The banking sector has long been the subject of disruption. In recent years challenger banks such as Monzo have become established in the wallets and on the smartphones of digital natives, while tech giants like Apple, Google and Facebook continue to explore
how they can develop their own financial offerings that integrate seamlessly with their core services that consumers use every day.
In response, many ‘traditional’ banks set up their own fintech accelerators, bringing in digital expertise from a broad range of companies and consultants to help design and deliver their own services to challenge the challenger brands. There’s no doubt
these collaborations have introduced the banking sector to much needed innovation, however, meaningful digital transformation can often be much more straightforward.
In fact, some of the most successful digital transformation stories for banks today revolve around the streamlining of manual processes. Whether that’s reducing the emphasis on form-filling or finding alternatives, the seemingly countless signatures required
to set up new accounts or apply for loans. By digitising these physical processes, banks are not only able to replace a process that could have taken weeks with a more convenient one that takes a matter of seconds, they also enable staff to be spend more time
helping customers with higher-value tasks.
TSB did just that. In response to the pandemic, it took 18 forms that would otherwise have had to be completed in-person, online so that customers could carry out important processes from the safety of their own homes. In the first eight weeks, TSB processed
over 80,000 online interactions, cutting down over 15,000 in-branch, face-to-face visits.
While the banking sector has taken a big step forward when it comes to digital innovation this year, the work is far from done. With digital-first disruptors continuing to explore new ways to deliver banking services that meet and exceed the expectations
of customers, the established players need to keep up, or risk falling behind again. Keeping the customer experience front and centre of their thinking, there are three areas to focus on.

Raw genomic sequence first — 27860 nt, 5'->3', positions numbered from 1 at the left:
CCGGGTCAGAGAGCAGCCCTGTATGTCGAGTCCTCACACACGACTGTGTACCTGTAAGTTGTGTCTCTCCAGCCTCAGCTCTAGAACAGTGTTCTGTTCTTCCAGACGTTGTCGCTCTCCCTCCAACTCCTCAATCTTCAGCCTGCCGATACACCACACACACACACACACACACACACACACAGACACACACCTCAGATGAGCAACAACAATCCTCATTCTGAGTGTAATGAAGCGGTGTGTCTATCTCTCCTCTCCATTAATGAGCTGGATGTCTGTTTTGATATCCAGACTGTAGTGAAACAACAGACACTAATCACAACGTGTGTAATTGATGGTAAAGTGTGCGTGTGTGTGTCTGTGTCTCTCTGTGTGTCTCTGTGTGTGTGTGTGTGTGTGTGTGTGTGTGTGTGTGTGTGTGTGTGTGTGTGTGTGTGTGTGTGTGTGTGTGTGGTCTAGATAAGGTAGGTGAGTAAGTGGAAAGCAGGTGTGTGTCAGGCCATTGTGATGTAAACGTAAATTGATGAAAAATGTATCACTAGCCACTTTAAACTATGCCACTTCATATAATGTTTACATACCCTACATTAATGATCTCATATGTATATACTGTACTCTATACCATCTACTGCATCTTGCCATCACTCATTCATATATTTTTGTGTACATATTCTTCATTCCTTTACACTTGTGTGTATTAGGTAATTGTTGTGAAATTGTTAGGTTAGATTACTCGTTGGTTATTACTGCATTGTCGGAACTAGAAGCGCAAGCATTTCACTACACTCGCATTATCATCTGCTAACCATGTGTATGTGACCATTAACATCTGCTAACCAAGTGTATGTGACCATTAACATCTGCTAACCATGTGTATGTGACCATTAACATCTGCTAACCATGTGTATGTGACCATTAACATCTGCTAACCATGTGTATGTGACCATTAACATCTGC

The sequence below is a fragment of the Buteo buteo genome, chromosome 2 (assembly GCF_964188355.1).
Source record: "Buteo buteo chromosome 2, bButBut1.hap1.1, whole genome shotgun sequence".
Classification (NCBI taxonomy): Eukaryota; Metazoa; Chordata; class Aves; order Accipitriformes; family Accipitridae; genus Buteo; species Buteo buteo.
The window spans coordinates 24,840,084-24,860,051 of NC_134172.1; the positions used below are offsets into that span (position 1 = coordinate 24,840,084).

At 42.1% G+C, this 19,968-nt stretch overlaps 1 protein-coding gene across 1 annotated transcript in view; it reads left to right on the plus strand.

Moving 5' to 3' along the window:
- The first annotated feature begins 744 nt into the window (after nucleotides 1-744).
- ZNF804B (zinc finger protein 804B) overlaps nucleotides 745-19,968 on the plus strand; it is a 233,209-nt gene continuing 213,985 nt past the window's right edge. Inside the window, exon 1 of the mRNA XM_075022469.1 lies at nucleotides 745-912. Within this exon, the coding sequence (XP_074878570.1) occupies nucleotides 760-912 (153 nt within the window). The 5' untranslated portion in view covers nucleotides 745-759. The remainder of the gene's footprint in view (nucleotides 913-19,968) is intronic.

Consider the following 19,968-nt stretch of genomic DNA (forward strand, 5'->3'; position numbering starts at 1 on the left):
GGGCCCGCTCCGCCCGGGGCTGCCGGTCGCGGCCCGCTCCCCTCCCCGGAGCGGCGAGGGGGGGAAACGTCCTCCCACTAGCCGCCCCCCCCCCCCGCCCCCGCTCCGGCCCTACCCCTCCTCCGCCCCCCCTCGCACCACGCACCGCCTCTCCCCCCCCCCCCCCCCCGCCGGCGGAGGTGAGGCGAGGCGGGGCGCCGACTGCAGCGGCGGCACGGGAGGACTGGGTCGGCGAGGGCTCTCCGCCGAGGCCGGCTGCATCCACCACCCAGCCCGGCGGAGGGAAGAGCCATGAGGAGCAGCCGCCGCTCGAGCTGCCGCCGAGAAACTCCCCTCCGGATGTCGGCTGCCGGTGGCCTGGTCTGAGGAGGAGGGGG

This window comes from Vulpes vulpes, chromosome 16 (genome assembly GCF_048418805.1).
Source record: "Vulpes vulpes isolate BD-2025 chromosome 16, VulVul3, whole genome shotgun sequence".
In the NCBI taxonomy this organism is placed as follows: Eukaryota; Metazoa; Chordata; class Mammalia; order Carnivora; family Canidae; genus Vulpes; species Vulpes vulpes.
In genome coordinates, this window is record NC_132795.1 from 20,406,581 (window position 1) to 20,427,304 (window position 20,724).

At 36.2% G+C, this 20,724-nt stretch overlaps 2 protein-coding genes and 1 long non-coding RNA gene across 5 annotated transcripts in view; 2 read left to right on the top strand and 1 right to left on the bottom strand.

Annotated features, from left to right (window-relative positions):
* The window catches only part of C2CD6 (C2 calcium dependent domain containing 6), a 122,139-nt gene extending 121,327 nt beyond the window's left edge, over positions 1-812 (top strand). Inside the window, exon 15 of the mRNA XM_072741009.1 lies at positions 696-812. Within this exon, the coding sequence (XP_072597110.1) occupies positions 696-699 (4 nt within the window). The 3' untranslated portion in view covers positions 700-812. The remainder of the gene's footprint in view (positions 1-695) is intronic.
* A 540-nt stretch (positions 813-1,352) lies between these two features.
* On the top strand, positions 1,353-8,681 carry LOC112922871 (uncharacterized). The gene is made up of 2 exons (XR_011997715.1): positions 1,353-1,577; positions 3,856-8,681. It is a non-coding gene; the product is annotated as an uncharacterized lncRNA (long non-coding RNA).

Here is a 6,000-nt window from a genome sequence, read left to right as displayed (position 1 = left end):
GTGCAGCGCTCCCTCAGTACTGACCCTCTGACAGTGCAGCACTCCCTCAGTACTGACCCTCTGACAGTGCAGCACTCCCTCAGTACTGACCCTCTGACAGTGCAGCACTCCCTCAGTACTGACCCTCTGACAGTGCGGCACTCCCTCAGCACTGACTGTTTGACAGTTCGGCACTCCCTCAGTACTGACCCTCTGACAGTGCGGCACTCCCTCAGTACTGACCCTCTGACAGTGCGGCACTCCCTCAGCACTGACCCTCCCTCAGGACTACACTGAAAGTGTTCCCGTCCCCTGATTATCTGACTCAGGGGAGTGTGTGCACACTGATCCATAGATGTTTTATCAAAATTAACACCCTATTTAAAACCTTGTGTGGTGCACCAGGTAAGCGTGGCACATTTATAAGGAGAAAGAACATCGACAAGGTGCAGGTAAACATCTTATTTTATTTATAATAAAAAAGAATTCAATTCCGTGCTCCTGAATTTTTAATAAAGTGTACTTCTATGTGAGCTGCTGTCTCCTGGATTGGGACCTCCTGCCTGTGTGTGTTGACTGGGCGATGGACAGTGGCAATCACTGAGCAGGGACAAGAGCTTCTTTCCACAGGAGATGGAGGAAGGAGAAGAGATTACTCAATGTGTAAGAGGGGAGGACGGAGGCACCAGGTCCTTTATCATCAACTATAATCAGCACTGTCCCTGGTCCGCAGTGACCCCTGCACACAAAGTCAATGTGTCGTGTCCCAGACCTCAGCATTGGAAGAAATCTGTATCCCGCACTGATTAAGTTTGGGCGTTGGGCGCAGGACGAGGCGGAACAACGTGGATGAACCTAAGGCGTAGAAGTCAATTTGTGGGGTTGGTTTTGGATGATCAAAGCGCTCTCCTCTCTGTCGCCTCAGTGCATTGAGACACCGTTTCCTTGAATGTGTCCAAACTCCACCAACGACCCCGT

Build on the changes made during lockdown
The widespread adoption of remote working has brought on a rapid change in digital behaviour for customers and employees. But, whilst consumers are able to return to the high-street branch, and employees are able to return to the office, it’s unlikely they
will return to their pre-lockdown habits.
Banks need to ensure that the digital changes made this year are more than situational. Instead, they should focus on what their customers and employees want
next. Exploring how new technologies can be implemented to make an even more streamlined and enjoyable experience, and even rethinking the role of the bank branch will help keep banks one step ahead of consumer expectations, not behind.
Double-down on data
With more customers signed up to digital banking services, banks have more access than ever to valuable data that enables them to understand each and every customer as an individual. Today’s consumers have expectations that any brand they share data with
will deliver better, more personalised experiences in exchange, and banks are not exempt from this.
Real-time customer profiles are integral here, and banks can create these by applying analytics to multiple customer touch points and analysing their unique behaviours across online, mobile, apps and visits to the branch. By stitching this data together,
banks gain a holistic view of the customer, and their unique their habits, preferences and needs. By understanding this and tailoring services and experiences in-line with them, banks will earn the long-term loyalty of their customers.
Reinvent customer touchpoints
As well as using data to inform operations, innovation can also come from rethinking communications across different touchpoints, with the contact centre being a good place to start.
With more call centre staff working from home, banks need to triage customer calls on a case by case basis. This will help them to determine which calls will require the attention of an agent, and which can be handled more quickly and effectively through
other means, such as chatbots or FAQs. AI and analytics capabilities can help banks here, identifying and prioritising those who had particularly long wait times, or those that never got through at all. When combined with Natural Language Processing technologies
(NLP), banks can determine which customers may be more frustrated and in need of urgent attention.
One of the most important customer touchpoints for many customers remains the physical bank branch. There are many ways the experience can be reimagined here. It might be as simple as enabling branch visitors to speak with customer service agents in store
via video call, or it might be high impact experiences for the community such as workshops on investments, savings or cyber fraud. The branch is something traditional banks have in their possession that the disruptors do not, and the most successful will use
this asset to their advantage.
One of the many impacts of the pandemic has been to bring forward the digitisation plans of the more traditional players in the banking industry. Banks have had to pivot to a more digitally focused approach that industry disruptors were pushing them towards
already. They don’t need to rip up the rule book – banks can deliver moments of surprise and delight to their customers by removing the friction that might be expected from certain processes.
Being able to continue servicing the needs of customers during lockdown has generated some much-needed goodwill towards traditional banks. Now they need to look ahead and build on this solid foundation and show their customers that they can be more than
just a place to keep their cash, and deliver against their expectations for excellent, personalised, digital services that enhance their daily lives.